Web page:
“Spouses, Debbie. Partners, yes. But you’re married. Committed to each other for life. You exchanged vows.”


Vows that Lou had wanted to write. Vows that Debbie had said would be easier if they just did them by the book. Because then she didn’t have to emote, or feel, or think about it. She could just memorize something. Keep the vulnerability out of it. No wonder Lou didn’t want to see her face ever again. She was a monster.


“You can’t just run away when things scare you, Debs,” Danny whispered, moving to the corner where she was sitting, reaching his hand through the bars. Debbie watched him as he let it dangle for a moment, looking disappointed as he finally took it away, nervously scratching his head and then pocketing his hand, looking down at his sister with concern. “You can’t just run away because things are good. Lou just wanted things to be even better.”


“She wanted to stop me from pushing myself. From doing what I do best.”


“You can’t do this forever.”


“Watch. Me.”


“Not really a great point you’re making here,” he smiled gently. “From your prison cell.”


“That’s thanks to that douchebag Becker. That wasn’t me. You know my plans always work.”


“Yeah,” he nodded. “It’s who you put your trust in that’s questionable. Maybe if you stuck to doing jobs with your partner then…”


“Danny,” Debbie seethed. “I didn’t call you here so you could berate me about Lou. God knows Tammy does that enough. I fucked up. I fucked it all up, okay? I know I did. And yes, as I sit in this damn cell, I’m not stupid. I’m realizing that I’ve created a shitstorm of a disaster and I only have myself to blame, but I need help. I need you to get me out of here. And if you can’t, I need you to teach me how to survive, because I only have one goal when I get out of that box.”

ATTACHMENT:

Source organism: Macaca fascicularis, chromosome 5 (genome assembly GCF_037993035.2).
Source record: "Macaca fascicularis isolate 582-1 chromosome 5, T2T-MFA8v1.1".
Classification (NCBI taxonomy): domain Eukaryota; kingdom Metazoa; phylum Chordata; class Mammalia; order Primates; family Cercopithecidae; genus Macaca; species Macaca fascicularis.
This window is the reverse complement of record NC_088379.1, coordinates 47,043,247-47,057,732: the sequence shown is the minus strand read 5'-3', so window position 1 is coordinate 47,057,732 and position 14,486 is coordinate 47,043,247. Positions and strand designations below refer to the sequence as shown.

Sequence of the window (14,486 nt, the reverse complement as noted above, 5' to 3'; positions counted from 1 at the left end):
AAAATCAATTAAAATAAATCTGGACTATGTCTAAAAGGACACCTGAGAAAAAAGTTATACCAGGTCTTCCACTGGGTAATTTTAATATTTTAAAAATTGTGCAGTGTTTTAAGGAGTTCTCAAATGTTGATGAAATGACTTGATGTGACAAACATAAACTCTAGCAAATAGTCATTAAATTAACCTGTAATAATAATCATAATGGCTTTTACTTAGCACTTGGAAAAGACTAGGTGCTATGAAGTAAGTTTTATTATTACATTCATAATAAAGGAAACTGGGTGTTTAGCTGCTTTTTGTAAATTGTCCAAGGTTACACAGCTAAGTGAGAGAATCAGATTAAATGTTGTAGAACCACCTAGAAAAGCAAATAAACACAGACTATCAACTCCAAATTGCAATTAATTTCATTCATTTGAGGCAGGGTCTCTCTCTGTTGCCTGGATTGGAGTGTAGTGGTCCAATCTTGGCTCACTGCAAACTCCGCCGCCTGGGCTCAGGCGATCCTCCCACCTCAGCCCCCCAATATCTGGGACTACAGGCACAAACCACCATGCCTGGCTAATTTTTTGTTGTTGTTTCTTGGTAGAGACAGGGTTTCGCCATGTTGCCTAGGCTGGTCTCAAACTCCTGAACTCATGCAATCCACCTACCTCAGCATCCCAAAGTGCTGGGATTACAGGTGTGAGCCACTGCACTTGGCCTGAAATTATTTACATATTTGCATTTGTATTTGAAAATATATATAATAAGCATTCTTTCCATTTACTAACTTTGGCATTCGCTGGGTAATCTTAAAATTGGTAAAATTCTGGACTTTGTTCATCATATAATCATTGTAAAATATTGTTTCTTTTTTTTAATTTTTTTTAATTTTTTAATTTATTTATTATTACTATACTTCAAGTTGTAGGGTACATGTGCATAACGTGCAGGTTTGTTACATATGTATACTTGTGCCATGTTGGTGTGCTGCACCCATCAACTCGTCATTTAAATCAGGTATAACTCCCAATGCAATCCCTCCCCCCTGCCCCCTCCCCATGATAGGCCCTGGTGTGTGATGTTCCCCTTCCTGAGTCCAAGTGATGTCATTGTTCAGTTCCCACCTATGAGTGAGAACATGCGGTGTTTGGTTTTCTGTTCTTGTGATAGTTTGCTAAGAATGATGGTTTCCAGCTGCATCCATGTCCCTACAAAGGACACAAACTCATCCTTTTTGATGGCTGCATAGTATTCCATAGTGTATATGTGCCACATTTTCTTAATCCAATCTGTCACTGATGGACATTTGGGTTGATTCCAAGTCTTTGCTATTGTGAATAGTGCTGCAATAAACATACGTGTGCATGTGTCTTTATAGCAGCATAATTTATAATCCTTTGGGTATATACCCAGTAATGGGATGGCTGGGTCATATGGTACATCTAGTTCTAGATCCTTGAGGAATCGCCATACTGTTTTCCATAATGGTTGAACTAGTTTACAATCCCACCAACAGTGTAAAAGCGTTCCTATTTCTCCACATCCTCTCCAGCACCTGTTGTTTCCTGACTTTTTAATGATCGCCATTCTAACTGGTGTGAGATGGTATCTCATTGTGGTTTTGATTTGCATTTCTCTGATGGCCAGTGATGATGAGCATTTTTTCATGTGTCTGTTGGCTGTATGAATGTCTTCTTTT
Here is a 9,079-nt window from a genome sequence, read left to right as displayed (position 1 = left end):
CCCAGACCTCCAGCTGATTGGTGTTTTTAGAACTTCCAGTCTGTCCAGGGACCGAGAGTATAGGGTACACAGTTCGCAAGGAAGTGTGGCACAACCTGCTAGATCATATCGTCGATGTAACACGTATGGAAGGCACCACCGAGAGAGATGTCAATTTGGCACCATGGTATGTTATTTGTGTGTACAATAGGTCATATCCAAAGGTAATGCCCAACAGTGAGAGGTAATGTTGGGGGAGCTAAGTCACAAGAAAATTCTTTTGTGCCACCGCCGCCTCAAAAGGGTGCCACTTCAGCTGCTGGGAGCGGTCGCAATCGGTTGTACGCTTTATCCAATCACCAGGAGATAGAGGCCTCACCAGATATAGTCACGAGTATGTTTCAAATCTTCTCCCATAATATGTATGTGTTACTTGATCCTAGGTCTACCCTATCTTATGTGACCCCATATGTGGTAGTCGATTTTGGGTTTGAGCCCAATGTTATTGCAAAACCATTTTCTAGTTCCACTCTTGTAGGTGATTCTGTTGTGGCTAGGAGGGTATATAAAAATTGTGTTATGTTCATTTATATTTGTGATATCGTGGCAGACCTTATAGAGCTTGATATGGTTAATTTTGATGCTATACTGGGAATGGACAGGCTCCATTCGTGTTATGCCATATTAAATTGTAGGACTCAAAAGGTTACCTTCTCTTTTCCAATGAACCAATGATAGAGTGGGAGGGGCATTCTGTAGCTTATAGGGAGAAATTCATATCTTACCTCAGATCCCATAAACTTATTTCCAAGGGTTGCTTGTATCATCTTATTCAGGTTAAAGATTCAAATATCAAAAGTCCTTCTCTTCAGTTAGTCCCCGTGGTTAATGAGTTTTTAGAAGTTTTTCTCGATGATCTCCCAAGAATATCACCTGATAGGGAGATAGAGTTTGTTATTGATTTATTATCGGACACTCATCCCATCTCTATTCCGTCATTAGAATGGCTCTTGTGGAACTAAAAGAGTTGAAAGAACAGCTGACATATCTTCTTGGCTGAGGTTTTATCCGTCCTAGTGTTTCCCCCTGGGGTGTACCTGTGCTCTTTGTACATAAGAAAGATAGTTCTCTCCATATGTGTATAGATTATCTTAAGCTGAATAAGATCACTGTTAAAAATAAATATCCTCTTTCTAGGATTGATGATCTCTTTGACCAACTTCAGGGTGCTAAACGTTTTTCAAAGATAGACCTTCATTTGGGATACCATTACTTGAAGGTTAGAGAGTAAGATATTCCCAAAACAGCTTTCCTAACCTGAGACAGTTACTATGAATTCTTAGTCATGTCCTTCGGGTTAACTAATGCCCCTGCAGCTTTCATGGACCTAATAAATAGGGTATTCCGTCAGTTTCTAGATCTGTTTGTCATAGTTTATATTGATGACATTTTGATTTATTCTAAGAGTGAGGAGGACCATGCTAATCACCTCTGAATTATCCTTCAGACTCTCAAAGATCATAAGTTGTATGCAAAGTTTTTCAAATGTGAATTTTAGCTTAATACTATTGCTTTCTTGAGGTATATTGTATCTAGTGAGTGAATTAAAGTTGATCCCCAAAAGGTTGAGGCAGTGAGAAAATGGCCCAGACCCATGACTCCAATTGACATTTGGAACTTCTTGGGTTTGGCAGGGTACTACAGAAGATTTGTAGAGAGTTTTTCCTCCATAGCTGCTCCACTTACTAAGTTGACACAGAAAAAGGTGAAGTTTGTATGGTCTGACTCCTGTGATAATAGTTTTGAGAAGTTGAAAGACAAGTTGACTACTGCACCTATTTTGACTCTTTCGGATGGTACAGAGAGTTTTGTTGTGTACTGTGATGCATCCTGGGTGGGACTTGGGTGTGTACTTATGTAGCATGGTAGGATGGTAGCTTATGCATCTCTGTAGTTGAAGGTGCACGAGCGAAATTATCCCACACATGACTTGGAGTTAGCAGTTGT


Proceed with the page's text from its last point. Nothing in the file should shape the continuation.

“Good,” he smiled. “That should be the only goal. Getting her back. Telling her you were wrong, and you screwed up and you just want her back.”


“You’re shitting me, right?” Debbie asked, raising a brow, cursing herself because it was a habit she’d picked up from Lou. “They told me I was looking at six years. Chance of parole if I play nice. But I’m going to spend that whole time trying to get revenge on that fucker. I want him to rot. And I want to be the one to put him behind bars.”


“You know what?” Danny sighed, biting at his lip as he considered his words. “You’re right. You fucked things up. Big time. And if you’re going to spend your time in prison trying to get even with Becker, you’re even more stubborn than I thought. You could have called Lou. You could’ve apologized. She would have helped you. Waited for you. Kept you safe. And you’re just driving the wedge even further. How’s she gonna feel when she finds out from someone else you’re in prison? That you didn’t call her? Shit, Debbie. How stupid can you be?”


Arguing wasn’t going to help even though she was fuming. She merely gave Danny the win and asked to talk about something else. Come up with a plan. She was right. She knew what she wanted to do. She was serving time, sure, but she knew how she wanted to use it. She was going to make Claude wish he’d never fucked with her in the first place. Danny didn’t know what he was talking about.


But she knew what she was doing. She was doing it again. Debbie stared at the ceiling of the cell, counting the ceiling tiles as she played with her necklace, letting the gold band slink from one side of the chain to the other, back and forth, back and forth, finally letting it land softly on her finger as she considered it for a moment, still cool and comfortable against her skin before she released it again, tucking the chain into her dress, the ring out of sight, out of mind, but still dangling against her heart.